We’ve lived so long under the spell of hierarchy—from god-kings to feudal lords to party bosses—that only recently have we awakened to see not only that “regular” citizens have the capacity for self-governance, but that without their engagement our huge global crises cannot be addressed. The changes needed for human society simply to survive, let alone thrive, are so profound that the only way we will move toward them is if we ourselves, regular citizens, feel meaningful ownership of solutions through direct engagement. Our problems are too big, interrelated, and pervasive to yield to directives from on high.
—Frances Moore Lappé, excerpt from Time for Progressives to Grow Up

Sunday, April 9, 2017

Trump’s short-term popularity boost over Syria could turn into a long-term nightmare

Click here to access article by Danielle Ryan from The BRICS Post

Although the fallout from Trump's attack on a Syrian military base by various independent sources has been considerable and speculative as to its significance (for some of the best examples, see this, this, this, and this), I thought this piece from an Irish journalist and analyst based in Moscow might be of special interest to my readers.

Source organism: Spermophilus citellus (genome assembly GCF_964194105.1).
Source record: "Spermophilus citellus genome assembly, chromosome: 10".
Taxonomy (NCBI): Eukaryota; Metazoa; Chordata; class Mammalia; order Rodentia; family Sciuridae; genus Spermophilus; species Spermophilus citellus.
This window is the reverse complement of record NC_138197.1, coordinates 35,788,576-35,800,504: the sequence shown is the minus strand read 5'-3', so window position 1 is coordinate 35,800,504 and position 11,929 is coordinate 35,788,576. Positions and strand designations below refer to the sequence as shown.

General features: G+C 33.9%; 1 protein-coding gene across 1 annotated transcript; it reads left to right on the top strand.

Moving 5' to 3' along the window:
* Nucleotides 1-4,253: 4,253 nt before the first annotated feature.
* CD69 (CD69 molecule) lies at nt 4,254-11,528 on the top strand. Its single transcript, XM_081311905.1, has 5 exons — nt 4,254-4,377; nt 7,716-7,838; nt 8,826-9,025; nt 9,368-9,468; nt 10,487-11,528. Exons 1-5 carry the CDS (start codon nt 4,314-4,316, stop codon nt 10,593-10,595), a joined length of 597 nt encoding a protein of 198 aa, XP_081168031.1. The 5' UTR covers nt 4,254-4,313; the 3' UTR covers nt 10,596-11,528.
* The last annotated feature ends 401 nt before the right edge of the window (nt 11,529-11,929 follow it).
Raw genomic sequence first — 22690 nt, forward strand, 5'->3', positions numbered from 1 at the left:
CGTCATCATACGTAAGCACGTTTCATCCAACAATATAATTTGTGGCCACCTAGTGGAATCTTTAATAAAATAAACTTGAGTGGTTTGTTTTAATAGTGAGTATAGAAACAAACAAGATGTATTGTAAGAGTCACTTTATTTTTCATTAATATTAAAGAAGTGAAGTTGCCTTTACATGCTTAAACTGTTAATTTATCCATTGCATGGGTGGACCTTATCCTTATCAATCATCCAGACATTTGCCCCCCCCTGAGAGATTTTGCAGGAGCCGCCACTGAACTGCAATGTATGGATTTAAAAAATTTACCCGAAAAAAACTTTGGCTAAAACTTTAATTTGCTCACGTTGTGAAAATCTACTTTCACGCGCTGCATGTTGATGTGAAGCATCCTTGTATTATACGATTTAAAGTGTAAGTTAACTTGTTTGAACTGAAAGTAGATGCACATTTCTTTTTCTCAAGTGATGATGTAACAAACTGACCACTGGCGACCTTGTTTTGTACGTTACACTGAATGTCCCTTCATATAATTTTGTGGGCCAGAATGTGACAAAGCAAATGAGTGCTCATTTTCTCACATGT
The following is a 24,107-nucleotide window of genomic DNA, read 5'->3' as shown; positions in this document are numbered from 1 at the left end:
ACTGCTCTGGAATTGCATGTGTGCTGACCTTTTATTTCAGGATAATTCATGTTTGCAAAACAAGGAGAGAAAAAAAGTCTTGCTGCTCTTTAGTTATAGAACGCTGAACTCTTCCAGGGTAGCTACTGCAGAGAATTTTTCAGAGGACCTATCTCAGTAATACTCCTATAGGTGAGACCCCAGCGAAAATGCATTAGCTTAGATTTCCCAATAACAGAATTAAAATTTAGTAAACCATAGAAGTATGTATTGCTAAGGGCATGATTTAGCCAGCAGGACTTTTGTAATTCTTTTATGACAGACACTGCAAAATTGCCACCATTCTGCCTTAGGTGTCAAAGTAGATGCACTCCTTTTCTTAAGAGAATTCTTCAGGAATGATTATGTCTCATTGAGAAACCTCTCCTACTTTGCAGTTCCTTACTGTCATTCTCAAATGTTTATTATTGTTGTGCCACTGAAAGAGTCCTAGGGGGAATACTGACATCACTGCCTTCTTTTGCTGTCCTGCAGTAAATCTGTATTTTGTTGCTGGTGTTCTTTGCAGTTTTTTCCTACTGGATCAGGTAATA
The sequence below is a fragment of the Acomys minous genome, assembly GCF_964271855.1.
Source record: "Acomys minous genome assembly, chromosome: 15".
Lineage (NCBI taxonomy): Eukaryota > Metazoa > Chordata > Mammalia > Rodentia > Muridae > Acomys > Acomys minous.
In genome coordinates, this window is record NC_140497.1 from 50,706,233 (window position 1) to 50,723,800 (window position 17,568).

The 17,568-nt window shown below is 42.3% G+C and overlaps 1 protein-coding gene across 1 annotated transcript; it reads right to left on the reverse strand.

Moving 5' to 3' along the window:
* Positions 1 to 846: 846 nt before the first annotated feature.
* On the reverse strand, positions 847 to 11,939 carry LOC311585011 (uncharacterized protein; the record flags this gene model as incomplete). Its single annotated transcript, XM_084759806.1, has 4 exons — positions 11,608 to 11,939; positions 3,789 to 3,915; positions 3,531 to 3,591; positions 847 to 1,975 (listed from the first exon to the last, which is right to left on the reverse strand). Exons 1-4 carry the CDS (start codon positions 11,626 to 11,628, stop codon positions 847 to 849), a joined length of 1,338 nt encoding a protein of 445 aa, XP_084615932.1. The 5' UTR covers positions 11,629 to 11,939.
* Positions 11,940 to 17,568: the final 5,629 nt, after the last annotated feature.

There have been mutterings among others that the Kremlin is in fact sorely disappointed in Trump ... but in reality, the Kremlin was always wary of Trump’s unpredictability, opting to reserve judgement until his actions reflected his words — and while they may not have expected his actions to divert from his words quite this quickly, they’re probably not crying into their cornflakes over it.

Militarily, Russia will seek to de-escalate the situation rather than rush in guns blazing. Moscow possessed the capacity to shoot down the American missiles but did not. In the aftermath, however, Russia pledged to strengthen Assad’s air defenses and suspended its flight safety memorandum with the US. The message the Kremlin is sending is simple: We didn’t target your missiles this time, but we can if we want to.

But just because the goal is to de-escalate, doesn’t mean the danger subsides. Trump’s strike significantly increases the risk of serious future conflict with Russia. What happens between Moscow and Washington now will depend on Trump’s future moves, which at this point, are anyone’s guess.

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